Give Your Employees Meaning to Improve Turnover

At Zumasys, in addition to the typical corporate benefits, every employee gets three to four weeks of vacation, complementary access to the company’s two-bedroom Vegas loft, and the opportunity to qualify for a tenure-based international travel program that, each year, gives four to six employees a week off with pay and a $4,000 stipend to travel to the destination of their choice. The open-book financials are used as the foundation for a measurement-based reward program, with all employees eligible to participate, capped off annually with a trip for award winners.

It was a good start. These changes engendered additional goodwill by underscoring the company’s commitment to employees, but they didn’t have much impact on lowering turnover. Something was still missing. Committed to exploring and experimenting, co-founder and CEO Paul Giobbi attended a conference where Bert Jacobs, founder of Life Is Good, encouraged attendees to use their companies as a platform for social change. Reflecting on Jacobs’s message, Giobbi realized that what was missing from his company was meaning. People want more than fun, perks, or the bottom line — everyone strives to live, and work, for a greater purpose. Upon returning home, Giobbi pledged to donate 1 percent of the company’s annual revenue to nonprofit organizations nominated and selected by his employees. He called the program “Happyness Is a Choice.”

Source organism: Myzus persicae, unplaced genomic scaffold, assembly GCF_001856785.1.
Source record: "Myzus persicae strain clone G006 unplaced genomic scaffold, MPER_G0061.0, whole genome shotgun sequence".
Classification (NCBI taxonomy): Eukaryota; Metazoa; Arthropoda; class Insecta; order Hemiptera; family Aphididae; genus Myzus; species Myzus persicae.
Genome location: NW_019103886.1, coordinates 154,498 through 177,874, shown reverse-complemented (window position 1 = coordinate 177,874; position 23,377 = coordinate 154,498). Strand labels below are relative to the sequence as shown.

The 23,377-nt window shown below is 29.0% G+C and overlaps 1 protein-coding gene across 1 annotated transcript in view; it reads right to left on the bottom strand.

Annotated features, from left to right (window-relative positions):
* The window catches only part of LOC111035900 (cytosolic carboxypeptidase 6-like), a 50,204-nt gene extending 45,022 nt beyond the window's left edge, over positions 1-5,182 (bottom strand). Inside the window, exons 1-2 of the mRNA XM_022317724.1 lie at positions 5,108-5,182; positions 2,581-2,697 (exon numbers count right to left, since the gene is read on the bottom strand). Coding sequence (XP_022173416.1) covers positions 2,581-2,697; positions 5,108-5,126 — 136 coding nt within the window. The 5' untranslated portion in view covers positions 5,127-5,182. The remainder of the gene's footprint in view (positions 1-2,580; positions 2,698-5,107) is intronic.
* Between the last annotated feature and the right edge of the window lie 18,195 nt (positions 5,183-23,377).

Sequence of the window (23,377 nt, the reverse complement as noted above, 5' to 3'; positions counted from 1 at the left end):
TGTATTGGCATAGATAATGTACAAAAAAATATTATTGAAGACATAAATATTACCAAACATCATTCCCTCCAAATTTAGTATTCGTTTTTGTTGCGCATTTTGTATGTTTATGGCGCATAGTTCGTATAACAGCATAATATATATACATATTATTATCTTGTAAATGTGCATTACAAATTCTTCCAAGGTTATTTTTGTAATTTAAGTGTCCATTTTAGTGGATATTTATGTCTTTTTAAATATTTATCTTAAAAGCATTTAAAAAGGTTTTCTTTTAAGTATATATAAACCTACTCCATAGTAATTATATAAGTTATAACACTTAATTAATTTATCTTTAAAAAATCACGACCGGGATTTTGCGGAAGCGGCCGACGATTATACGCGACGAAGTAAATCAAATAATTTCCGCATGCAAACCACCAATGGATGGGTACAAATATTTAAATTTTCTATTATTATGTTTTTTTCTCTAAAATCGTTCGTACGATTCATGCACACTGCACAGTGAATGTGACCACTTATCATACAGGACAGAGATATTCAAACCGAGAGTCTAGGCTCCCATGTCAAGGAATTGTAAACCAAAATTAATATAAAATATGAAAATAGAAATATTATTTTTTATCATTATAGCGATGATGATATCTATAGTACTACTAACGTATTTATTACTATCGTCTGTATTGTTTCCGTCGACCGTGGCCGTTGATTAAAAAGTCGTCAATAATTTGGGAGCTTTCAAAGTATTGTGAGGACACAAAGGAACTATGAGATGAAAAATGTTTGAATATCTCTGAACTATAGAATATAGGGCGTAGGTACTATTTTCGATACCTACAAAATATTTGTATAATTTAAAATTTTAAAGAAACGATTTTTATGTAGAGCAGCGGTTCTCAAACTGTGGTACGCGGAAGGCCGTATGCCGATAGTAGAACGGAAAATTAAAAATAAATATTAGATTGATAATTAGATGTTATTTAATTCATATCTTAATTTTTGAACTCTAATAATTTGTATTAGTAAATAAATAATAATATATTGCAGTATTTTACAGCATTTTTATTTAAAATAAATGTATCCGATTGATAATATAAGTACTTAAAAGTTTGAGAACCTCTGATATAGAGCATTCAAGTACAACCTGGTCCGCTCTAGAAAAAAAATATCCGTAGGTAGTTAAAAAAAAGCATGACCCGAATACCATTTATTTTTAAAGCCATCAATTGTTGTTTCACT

He believes that this single decision “has been more impactful than all of our other decisions combined.” But the change didn’t happen overnight. For the first couple of years after the program was established, it was hard to get employees’ attention, and a good chunk of the money remained unallocated. (“Faceless non-profits don’t feel good,” Giobbi said.) He found that the key to gaining traction was to involve employees personally. To do so, Zumasys implemented two changes. First, it partnered with the nonprofit accelerator OneOC to serve up carefully selected, company-wide volunteer opportunities for its employees. Second, and much more powerful, was the company’s decision to allocate 10 percent of that 1 percent of revenue to “people in need in our network,” including relatives, friends, neighbors, and coworkers who were facing hard times.

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